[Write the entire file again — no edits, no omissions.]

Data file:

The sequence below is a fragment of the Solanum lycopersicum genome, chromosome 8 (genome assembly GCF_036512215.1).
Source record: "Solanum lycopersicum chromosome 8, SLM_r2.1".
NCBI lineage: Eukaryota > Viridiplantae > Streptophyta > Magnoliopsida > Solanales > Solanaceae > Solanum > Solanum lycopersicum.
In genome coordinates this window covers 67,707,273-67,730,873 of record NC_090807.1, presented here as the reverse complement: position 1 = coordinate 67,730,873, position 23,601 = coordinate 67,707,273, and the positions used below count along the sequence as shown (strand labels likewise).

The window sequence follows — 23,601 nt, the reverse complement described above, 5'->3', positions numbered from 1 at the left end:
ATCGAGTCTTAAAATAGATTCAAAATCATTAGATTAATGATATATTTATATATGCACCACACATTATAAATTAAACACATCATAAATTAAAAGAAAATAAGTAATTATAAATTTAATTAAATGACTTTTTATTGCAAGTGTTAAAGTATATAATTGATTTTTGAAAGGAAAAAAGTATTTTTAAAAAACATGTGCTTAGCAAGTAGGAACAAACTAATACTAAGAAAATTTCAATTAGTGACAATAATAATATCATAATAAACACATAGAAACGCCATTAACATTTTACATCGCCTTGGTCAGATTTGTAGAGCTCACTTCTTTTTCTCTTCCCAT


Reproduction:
The sequence below is a fragment of the Solanum lycopersicum genome, chromosome 8 (genome assembly GCF_036512215.1).
Source record: "Solanum lycopersicum chromosome 8, SLM_r2.1".
NCBI lineage: Eukaryota > Viridiplantae > Streptophyta > Magnoliopsida > Solanales > Solanaceae > Solanum > Solanum lycopersicum.
In genome coordinates this window covers 67,707,273-67,730,873 of record NC_090807.1, presented here as the reverse complement: position 1 = coordinate 67,730,873, position 23,601 = coordinate 67,707,273, and the positions used below count along the sequence as shown (strand labels likewise).

The window sequence follows — 23,601 nt, the reverse complement described above, 5'->3', positions numbered from 1 at the left end:
ATCGAGTCTTAAAATAGATTCAAAATCATTAGATTAATGATATATTTATATATGCACCACACATTATAAATTAAACACATCATAAATTAAAAGAAAATAAGTAATTATAAATTTAATTAAATGACTTTTTATTGCAAGTGTTAAAGTATATAATTGATTTTTGAAAGGAAAAAAGTATTTTTAAAAAACATGTGCTTAGCAAGTAGGAACAAACTAATACTAAGAAAATTTCAATTAGTGACAATAATAATATCATAATAAACACATAGAAACGCCATTAACATTTTACATCGCCTTGGTCAGATTTGTAGAGCTCACTTCTTTTTCTCTTCCCAT